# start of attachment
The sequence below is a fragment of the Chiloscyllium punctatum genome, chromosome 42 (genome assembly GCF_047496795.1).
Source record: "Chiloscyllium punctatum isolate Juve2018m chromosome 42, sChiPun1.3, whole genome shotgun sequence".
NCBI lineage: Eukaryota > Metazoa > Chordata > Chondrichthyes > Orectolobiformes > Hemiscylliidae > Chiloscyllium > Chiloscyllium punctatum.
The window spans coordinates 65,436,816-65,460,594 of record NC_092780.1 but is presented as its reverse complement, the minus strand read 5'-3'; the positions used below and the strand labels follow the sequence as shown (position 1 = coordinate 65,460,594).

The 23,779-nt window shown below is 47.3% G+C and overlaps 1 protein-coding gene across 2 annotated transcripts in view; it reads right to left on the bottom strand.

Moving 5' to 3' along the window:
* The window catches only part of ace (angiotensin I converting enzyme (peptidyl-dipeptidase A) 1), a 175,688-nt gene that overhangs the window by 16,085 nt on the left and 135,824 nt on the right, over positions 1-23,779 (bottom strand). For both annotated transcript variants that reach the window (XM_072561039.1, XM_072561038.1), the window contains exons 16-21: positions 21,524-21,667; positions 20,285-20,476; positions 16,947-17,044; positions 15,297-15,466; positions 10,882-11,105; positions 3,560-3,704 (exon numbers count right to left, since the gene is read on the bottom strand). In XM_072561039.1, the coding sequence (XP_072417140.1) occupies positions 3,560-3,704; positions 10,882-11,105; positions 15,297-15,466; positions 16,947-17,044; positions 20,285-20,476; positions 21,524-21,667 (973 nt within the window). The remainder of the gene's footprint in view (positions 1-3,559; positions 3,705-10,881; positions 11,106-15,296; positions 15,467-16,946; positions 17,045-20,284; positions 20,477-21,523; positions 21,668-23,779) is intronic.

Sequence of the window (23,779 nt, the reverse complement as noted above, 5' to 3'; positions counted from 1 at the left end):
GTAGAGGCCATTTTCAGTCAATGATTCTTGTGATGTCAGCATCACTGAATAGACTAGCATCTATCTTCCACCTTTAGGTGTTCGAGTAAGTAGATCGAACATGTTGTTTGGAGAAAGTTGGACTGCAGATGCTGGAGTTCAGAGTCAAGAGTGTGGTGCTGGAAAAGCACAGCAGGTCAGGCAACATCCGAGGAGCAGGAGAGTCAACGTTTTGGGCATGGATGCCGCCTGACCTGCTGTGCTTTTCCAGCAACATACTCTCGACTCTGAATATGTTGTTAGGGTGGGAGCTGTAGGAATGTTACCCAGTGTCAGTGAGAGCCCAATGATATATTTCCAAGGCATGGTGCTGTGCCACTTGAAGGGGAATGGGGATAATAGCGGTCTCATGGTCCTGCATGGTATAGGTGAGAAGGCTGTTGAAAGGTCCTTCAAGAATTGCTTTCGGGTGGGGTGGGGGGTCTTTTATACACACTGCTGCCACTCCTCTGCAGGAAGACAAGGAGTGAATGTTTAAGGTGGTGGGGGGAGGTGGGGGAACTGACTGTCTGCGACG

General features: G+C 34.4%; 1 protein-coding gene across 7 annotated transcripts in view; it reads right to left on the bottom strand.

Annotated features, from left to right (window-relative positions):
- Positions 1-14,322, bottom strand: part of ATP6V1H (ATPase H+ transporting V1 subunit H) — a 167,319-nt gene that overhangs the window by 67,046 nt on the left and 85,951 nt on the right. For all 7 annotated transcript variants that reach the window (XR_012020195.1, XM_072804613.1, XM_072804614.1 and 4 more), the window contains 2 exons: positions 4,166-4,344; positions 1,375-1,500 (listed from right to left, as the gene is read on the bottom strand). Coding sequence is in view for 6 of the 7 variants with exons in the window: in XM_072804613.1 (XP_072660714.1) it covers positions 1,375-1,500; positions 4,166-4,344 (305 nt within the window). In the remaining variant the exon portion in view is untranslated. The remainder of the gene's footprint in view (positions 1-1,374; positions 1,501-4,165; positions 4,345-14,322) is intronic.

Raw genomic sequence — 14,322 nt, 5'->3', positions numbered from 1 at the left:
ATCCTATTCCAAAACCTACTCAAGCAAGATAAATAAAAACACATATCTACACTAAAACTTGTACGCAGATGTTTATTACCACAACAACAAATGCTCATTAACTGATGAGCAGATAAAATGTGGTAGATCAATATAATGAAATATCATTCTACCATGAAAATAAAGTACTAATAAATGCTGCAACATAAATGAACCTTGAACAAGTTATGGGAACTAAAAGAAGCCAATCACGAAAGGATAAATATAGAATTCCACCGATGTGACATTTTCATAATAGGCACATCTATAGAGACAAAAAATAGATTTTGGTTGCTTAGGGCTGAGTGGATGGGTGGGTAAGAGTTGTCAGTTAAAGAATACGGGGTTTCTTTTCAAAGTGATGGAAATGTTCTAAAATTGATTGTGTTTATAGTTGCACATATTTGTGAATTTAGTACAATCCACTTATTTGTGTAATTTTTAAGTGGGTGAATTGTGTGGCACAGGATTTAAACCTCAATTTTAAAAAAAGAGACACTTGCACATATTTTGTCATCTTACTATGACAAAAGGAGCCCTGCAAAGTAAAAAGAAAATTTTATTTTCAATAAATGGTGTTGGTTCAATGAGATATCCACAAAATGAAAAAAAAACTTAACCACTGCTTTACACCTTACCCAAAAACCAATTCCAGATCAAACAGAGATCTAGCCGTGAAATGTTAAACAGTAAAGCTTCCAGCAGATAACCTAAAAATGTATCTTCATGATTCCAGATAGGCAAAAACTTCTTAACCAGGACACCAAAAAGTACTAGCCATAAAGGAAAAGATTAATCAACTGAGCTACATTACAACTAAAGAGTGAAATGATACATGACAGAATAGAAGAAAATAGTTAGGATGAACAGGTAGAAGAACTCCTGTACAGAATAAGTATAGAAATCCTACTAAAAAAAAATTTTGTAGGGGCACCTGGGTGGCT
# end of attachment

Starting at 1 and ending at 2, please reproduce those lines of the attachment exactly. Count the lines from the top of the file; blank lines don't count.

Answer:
The sequence below is a fragment of the Chiloscyllium punctatum genome, chromosome 42 (genome assembly GCF_047496795.1).
Source record: "Chiloscyllium punctatum isolate Juve2018m chromosome 42, sChiPun1.3, whole genome shotgun sequence".